The Defense Office of Hearings and Appeals (DOHA) adjudicates collateral security clearance and public trust cases for Department of Defense contractors and contractors and a litany of other federal agencies. If you’re working on a government project outside the intelligence community and you find your security-worthiness questioned, chances are good you’ll wind-up before a DOHA judge.

The good news is this: Of all the adjudicative authorities in the government, DOHA is by far the most transparent, timely, and fundamentally fair. You’ll get your proverbial day in court, and without the opaqueness, misapplication of adjudicative guidelines, or multi-year delays that plague some other agencies.

The bad news – and you knew there had to be some – is that your DOHA judge’s decision is effectively final. Although its true that governing regulations afford aggrieved applicants the right to appeal that decision to a panel, the relevant panel at DOHA – the DOHA Appeals Board – has long operated under a policy that denies applicants a trial de novo, contrary to practice at some other agencies.

In other words, if you don’t like your judge’s decision, you don’t get to re-argue your case on appeal, submit new evidence, or really do anything besides challenge the decision on procedural or other due process grounds – just like in criminal or civil court. But unlike in criminal or civil court, the DOHA Appeals Board almost never overturns a hearing judge’s decision. The likelihood of prevailing on appeal is miniscule at best.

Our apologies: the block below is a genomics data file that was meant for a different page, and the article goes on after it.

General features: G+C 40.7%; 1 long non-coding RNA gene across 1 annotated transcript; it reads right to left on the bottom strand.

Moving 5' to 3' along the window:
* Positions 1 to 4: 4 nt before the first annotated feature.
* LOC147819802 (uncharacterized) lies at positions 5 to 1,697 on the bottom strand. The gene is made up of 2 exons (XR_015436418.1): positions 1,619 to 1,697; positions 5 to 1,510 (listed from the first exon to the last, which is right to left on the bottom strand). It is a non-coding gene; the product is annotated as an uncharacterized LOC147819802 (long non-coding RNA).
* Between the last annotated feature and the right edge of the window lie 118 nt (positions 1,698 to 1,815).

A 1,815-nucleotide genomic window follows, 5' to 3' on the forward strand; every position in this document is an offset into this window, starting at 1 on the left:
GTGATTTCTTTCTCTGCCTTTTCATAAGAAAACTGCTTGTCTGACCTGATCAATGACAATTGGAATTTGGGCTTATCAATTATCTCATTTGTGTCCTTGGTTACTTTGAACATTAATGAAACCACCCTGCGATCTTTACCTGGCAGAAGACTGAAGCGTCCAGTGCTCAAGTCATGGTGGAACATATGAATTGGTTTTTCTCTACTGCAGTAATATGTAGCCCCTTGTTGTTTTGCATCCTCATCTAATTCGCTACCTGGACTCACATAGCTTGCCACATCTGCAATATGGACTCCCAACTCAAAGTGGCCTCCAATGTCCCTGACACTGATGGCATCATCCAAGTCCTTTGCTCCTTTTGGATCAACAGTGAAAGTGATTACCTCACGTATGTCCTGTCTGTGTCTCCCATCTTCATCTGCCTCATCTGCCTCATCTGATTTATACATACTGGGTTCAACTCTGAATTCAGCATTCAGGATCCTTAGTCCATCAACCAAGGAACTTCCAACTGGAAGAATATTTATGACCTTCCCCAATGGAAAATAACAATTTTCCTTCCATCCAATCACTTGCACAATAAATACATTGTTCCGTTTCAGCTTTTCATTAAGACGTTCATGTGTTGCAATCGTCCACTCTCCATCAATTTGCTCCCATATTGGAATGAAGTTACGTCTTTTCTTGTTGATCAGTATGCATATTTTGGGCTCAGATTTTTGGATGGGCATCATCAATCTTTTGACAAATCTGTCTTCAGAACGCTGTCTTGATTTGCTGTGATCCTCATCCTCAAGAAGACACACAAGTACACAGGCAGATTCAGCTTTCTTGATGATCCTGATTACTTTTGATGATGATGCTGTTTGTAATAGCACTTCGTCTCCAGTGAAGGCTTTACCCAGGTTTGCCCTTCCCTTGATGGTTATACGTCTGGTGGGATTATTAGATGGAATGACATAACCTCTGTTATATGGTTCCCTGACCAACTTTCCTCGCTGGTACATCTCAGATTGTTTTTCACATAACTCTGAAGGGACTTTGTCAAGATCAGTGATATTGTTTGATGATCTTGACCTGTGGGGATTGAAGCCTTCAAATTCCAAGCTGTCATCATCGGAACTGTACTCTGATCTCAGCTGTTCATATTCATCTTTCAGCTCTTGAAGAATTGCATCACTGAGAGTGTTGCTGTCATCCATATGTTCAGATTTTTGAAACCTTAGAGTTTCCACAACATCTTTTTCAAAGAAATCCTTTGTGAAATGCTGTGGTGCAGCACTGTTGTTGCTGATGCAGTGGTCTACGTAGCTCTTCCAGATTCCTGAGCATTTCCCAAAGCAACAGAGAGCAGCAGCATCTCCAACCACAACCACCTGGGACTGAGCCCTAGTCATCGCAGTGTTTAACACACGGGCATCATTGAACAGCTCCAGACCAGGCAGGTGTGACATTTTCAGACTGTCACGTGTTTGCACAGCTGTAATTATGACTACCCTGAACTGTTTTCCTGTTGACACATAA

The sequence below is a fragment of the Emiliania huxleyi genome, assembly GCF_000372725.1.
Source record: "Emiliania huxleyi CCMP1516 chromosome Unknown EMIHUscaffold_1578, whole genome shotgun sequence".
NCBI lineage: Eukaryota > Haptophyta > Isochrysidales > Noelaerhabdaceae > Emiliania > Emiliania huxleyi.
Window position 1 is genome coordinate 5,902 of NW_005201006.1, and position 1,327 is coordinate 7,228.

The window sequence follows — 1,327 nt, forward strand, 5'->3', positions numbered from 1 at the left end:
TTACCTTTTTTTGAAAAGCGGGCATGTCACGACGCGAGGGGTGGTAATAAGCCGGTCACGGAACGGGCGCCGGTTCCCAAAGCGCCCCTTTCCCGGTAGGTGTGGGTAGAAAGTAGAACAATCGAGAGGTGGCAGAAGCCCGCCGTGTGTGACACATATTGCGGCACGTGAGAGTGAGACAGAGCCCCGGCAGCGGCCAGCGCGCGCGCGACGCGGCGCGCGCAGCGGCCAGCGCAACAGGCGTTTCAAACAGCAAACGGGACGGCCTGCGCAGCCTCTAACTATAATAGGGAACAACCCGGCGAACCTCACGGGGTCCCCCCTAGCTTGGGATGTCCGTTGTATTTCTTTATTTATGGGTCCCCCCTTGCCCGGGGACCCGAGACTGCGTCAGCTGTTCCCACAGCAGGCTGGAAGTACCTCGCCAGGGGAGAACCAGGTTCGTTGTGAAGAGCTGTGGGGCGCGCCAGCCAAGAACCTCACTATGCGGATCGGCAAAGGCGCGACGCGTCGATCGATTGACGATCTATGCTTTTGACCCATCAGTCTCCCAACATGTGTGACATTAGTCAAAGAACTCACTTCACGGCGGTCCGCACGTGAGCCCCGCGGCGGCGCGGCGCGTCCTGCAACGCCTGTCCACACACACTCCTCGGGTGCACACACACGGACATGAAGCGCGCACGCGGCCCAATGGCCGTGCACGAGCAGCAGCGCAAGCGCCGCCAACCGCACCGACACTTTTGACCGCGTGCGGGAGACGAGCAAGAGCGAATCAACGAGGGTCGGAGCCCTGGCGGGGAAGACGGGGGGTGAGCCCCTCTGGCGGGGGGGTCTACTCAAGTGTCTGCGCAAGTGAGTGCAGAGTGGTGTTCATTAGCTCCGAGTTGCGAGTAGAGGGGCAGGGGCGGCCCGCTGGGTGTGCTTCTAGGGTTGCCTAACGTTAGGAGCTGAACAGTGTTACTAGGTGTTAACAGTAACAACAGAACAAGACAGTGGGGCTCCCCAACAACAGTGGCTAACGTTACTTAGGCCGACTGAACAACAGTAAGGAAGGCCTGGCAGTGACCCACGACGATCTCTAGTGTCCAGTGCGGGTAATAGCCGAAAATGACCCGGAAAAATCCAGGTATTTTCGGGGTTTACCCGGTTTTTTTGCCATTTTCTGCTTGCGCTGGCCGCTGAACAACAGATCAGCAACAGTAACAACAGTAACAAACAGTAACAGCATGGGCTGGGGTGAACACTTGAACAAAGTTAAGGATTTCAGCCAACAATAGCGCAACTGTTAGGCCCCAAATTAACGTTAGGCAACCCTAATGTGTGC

Some critics have argued that the DOHA Appeals Board serves as a rubber stamp of the hearing judges’ decisions. I disagree with that characterization, but I do think the board has white-washed a few cases over the years that deserved a more critical eye on review. Either way, the fact remains that in today’s legal environment a DOHA appeal is not the time to begin taking your case seriously.

Don’t Wait for a DOHA Appeal

I raise this issue because on a fairly regular basis my office receives calls from panicked security clearance applicant who figured this out the hard way, when it was too late. Invariably, the individual represented himself or herself at the hearing and failed to understand the importance of presenting evidence and witnesses to corroborate defenses. Alternatively, they may have neglected to appreciate the damage that could be done on effective cross-examination by an experienced government attorney.

When I get those calls I always hate having to deliver the news that I wrote above: We can certainly review your case to see if a plausible basis for appeal exists, but you shouldn’t count on it being successful.

That’s an understandably bitter pill to swallow, but with this harsh reality in mind, the time to start taking your DOHA hearing seriously is well before you ever walk through the hearing room doors. Your career and livelihood might just well depend on it.

 

This article is intended as general information only and should not be construed as legal advice. Consult an attorney regarding your specific situation. 

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Security Clearance Attorney Sean M. Bigley represents clients worldwide in security clearance denials and revocations. He is a former investigator for the U.S. Office of Personnel Management. For more information, please visit www.bigleylaw.com